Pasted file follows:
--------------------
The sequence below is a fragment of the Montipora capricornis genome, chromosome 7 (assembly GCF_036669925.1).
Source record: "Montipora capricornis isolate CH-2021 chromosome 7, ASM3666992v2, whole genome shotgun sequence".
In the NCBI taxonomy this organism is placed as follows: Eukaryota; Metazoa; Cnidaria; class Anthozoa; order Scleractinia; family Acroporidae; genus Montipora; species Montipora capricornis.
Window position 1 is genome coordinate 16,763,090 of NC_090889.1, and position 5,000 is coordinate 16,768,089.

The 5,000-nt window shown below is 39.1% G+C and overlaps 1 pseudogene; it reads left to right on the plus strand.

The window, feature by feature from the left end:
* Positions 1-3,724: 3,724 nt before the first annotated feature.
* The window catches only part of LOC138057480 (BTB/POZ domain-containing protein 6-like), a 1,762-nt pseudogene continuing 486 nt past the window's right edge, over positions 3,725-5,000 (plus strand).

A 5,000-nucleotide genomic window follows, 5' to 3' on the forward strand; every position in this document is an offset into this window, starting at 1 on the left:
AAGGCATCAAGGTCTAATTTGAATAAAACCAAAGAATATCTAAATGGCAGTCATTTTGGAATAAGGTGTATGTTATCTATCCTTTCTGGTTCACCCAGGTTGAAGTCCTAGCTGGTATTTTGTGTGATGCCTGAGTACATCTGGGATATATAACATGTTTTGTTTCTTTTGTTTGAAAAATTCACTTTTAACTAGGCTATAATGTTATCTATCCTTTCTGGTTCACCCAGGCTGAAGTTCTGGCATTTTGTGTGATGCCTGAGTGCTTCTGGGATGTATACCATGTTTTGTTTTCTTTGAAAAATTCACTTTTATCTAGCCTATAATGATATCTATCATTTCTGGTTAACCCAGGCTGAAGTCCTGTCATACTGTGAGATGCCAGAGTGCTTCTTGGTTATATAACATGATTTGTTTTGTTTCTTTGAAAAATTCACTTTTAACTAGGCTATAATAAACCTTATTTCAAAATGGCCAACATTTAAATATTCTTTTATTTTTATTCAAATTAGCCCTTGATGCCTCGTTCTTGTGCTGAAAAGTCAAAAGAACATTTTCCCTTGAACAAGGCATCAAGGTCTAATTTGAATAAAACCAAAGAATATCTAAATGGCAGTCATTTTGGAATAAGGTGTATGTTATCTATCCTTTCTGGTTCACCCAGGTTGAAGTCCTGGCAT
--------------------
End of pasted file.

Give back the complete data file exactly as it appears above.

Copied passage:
The sequence below is a fragment of the Montipora capricornis genome, chromosome 7 (assembly GCF_036669925.1).
Source record: "Montipora capricornis isolate CH-2021 chromosome 7, ASM3666992v2, whole genome shotgun sequence".
In the NCBI taxonomy this organism is placed as follows: Eukaryota; Metazoa; Cnidaria; class Anthozoa; order Scleractinia; family Acroporidae; genus Montipora; species Montipora capricornis.
Window position 1 is genome coordinate 16,763,090 of NC_090889.1, and position 5,000 is coordinate 16,768,089.

The 5,000-nt window shown below is 39.1% G+C and overlaps 1 pseudogene; it reads left to right on the plus strand.

The window, feature by feature from the left end:
* Positions 1-3,724: 3,724 nt before the first annotated feature.
* The window catches only part of LOC138057480 (BTB/POZ domain-containing protein 6-like), a 1,762-nt pseudogene continuing 486 nt past the window's right edge, over positions 3,725-5,000 (plus strand).

A 5,000-nucleotide genomic window follows, 5' to 3' on the forward strand; every position in this document is an offset into this window, starting at 1 on the left:
AAGGCATCAAGGTCTAATTTGAATAAAACCAAAGAATATCTAAATGGCAGTCATTTTGGAATAAGGTGTATGTTATCTATCCTTTCTGGTTCACCCAGGTTGAAGTCCTAGCTGGTATTTTGTGTGATGCCTGAGTACATCTGGGATATATAACATGTTTTGTTTCTTTTGTTTGAAAAATTCACTTTTAACTAGGCTATAATGTTATCTATCCTTTCTGGTTCACCCAGGCTGAAGTTCTGGCATTTTGTGTGATGCCTGAGTGCTTCTGGGATGTATACCATGTTTTGTTTTCTTTGAAAAATTCACTTTTATCTAGCCTATAATGATATCTATCATTTCTGGTTAACCCAGGCTGAAGTCCTGTCATACTGTGAGATGCCAGAGTGCTTCTTGGTTATATAACATGATTTGTTTTGTTTCTTTGAAAAATTCACTTTTAACTAGGCTATAATAAACCTTATTTCAAAATGGCCAACATTTAAATATTCTTTTATTTTTATTCAAATTAGCCCTTGATGCCTCGTTCTTGTGCTGAAAAGTCAAAAGAACATTTTCCCTTGAACAAGGCATCAAGGTCTAATTTGAATAAAACCAAAGAATATCTAAATGGCAGTCATTTTGGAATAAGGTGTATGTTATCTATCCTTTCTGGTTCACCCAGGTTGAAGTCCTGGCAT